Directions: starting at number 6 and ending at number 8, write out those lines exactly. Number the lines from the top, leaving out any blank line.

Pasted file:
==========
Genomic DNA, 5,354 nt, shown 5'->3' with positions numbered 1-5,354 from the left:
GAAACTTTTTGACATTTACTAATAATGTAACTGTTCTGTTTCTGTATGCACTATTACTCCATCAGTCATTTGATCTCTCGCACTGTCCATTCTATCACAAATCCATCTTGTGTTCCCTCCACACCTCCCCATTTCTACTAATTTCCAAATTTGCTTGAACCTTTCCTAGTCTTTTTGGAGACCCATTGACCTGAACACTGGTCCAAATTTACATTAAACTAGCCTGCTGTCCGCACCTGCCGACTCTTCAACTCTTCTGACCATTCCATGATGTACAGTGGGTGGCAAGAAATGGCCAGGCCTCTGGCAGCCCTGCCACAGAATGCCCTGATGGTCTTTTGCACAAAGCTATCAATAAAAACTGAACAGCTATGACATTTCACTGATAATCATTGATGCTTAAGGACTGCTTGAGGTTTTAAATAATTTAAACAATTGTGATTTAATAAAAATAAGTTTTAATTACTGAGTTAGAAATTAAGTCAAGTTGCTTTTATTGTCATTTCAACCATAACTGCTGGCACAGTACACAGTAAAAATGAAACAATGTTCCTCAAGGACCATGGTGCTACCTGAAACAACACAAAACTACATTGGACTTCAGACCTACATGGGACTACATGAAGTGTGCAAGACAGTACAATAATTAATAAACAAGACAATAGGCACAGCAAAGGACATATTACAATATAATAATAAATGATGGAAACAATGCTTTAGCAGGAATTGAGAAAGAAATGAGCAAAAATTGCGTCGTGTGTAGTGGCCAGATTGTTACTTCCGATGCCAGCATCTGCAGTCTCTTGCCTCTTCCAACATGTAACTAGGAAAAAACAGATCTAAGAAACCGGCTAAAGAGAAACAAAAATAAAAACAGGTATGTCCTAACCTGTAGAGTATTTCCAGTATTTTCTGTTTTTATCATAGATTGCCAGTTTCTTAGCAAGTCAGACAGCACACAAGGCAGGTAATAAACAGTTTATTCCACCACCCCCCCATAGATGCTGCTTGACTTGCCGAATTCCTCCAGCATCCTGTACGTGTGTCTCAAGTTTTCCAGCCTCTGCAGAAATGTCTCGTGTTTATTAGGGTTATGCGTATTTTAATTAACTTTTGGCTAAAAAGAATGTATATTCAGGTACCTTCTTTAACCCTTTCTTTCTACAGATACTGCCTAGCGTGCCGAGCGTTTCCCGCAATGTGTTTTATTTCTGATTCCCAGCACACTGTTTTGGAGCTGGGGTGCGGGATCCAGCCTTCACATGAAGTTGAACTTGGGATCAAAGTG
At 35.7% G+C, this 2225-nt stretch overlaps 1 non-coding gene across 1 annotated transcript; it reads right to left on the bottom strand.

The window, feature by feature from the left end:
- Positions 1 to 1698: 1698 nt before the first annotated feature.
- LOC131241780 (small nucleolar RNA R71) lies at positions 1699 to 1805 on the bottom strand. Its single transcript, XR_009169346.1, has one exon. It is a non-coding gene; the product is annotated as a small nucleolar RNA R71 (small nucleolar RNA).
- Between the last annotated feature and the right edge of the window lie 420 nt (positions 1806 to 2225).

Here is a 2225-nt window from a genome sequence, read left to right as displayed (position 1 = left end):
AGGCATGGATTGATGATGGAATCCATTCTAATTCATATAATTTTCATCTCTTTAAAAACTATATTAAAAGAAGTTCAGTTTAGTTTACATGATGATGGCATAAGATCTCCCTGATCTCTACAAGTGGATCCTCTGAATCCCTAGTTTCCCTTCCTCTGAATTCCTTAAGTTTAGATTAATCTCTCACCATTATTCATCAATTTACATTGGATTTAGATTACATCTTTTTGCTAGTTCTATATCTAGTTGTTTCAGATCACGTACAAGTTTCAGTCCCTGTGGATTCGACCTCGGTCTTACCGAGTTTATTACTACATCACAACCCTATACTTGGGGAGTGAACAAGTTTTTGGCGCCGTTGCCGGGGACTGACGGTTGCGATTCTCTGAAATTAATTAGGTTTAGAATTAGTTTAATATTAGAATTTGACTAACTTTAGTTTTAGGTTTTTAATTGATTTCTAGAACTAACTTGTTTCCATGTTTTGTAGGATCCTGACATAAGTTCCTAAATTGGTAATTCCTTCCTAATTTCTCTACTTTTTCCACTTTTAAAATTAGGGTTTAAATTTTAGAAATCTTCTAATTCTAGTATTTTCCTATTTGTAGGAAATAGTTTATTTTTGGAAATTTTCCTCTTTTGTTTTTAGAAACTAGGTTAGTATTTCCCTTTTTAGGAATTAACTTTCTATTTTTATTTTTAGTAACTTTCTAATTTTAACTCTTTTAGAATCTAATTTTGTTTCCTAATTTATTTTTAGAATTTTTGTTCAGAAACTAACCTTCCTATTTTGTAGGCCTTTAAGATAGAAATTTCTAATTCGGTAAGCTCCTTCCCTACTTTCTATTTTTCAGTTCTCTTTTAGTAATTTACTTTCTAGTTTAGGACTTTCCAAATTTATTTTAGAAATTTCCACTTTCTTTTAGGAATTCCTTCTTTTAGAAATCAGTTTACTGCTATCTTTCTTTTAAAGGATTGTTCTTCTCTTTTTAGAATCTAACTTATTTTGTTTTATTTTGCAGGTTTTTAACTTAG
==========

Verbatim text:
- LOC131241780 (small nucleolar RNA R71) lies at positions 1699 to 1805 on the bottom strand. Its single transcript, XR_009169346.1, has one exon. It is a non-coding gene; the product is annotated as a small nucleolar RNA R71 (small nucleolar RNA).
- Between the last annotated feature and the right edge of the window lie 420 nt (positions 1806 to 2225).

Here is a 2225-nt window from a genome sequence, read left to right as displayed (position 1 = left end):